Since last Module, on my CRJ I started confronting interesting projects made by photographers who inspired my work as practitioner. In Module 2, my research focused on a comparison between Katy Grannan and Adam Barthos’ projects named, respectively, “Boulevard” and “Boulevards”, discovering two very different approaches to the topic. The first one rotates around people met by Grannan wandering different boulevards and who wanted to be photographed by her and the second one is about urban spaces, like empty streets and backyards. Both artists created their work in different cities and they provided me with a clear demonstration of the idea of personal and artistic interpretation applied to a subject matter and I had two great examples of interiority and personalities expressed through Photography.
During these weeks, I analysed “Tokyo Compression” by Michael Wolf and I realised there are some similarities with the photographic project titled “On the night bus”, created by Nick Turpin.
As written since the title of this article, lonely people, public transport and steamed glasses seem to be three elements that connect these two four-year duration projects. Of course, they can’t be seen and interpreted in the same way because, conceptually, they are referred to different situations.
While Wolf “focuses on the craziness of Tokyo’s underground system” (Schüle, 2010) portraying Japanese commuters constrained in those cars, Turpin’s subjects are more physically isolated in London buses, but the sense of loneliness pervades both projects’ images. While in the first case those glasses that work as a filter between the camera and the sitters are wet due to the condensation generated by thousands of passengers, in the second case it is caused by the difference of temperature between the inside and the outside, the buses and the city, even creating, in my opinion, a deeper sense of separation between two realities coexisting and colliding.
Michael Wolf, Tokyo Compression Three, 2010, Tokyo, released on Youtube on February 2017. ©Michael Wolf, 2010.
In “Tokyo Compression” sitters are aware of the presence of the photographer, placed on the platform waiting for those trains to transit, in order to take his photos. In some cases, people even try to hide their identity, definitely not happy to be portrayed not having the chance to escape that situation. Those wet train-glasses enhance the sense of claustrophobia: they are breathing each other’s breath, like cells of a bigger and sick organism, we can see faces squeezed on those wet windows and traces of the hands of those passengers who left those cars before. Then, how can we see isolation in a so “overcrowded” situation? Because there is no interaction among those individuals. They do not communicate, they do not even look at each other: they almost seem in trance, trying to mentally escape that context.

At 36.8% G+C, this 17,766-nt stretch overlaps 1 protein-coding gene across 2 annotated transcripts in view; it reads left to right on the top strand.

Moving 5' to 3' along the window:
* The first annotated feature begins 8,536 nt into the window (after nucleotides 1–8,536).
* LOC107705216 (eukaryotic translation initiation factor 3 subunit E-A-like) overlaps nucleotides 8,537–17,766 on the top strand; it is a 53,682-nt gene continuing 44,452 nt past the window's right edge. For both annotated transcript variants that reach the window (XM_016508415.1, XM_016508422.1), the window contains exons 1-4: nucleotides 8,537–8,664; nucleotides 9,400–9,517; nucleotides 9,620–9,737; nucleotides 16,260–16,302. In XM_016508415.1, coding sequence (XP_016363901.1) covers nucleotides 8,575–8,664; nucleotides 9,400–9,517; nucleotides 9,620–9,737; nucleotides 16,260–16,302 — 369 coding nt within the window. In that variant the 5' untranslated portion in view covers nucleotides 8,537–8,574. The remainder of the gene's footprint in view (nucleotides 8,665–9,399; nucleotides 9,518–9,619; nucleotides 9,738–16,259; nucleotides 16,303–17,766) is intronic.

Nick Turpin, On a night bus, 2016, London, released on Nick Turpin’s Vimeo page on October 2016. ©Nick Turpin, 2016.
Like into the previous one, in this project, created by Nick Turpin in London, we can observe commuters portrayed through wet glasses, but here the situation is completely different. Those windows are steamed due to the fact that the photographer took his shots during winter months and they enhance a sense of poetry rather than an “entrapment” one: his portraits almost look like paintings and those traces into the condensation seem like brush strokes made by the artist himself. The sense of isolation we can still detect, is more melancholic, but always provided by a lack of interaction among most of his unaware sitters, even physically distant among them. They don’t even interplay with the photographer himself, since he portrayed them from a rooftop at night. His vantage point is voyeuristic, but looking at his photographs I did not feel a sense of distance between him and his subjects. The author usually travelled on those night-buses and maybe this is why we do not detect any detachment in his perspective: he basically portrayed a sort of “Community” he belongs to, like if he was observing his own situation from the outside, combining his perspective and inner-self with the one of those people.
Personally speaking, I faced both situations since I have been living in London for a while and I had the chance to travel in Tokyo by underground several times. While observing Londoners going back home after a long day of work (or, even worse, an night shift) make me feel almost nostalgic, recalling in my mind all those hours spent on silent night buses reading a book or just looking outside the window at the City passing by while wishing to reach my bed as fast as I could, I remember with a deep sense of anxiety Tokyo’s train-cars in which I used to enter with the awareness that I would have been trapped into the crowd for long minutes (they seemed hours to me!). Both projects represent brilliant references to my work, since watching at those faces is almost like looking through those individuals and detecting their emotional states, their thoughts. My aim is definitely to improve as practitioner and maybe, one day, I will create such a great body of work, too.
Barthos Adam, Boulevards, 1. Edition 11/2005, Steidl Books, Göttingen.
Grannan Katy, Boulevard, 2011, Fraenkel Gallery, Slp Edition, San Francisco.
Schüle Christian, Tokyo Compression, Essay, 2010, Peperoni Books, Berlin, Germany, pp. 93-104.
Turpin Nick, On The Night Bus, 2016, Hoxton Minipress, London ,UK.
Turpin Nick, On The Night Bus, 2016, video released on Nick Turpin’s Vimeo page on October 2016 https://vimeo.com/user728486
Wolf Michael/Schüle Christian, Tokyo Compression Three, 2010, Peperoni Books, Berlin, Germany.
Wolf Michael, Tokyo Compression Three, video released on Youtube on February 2017.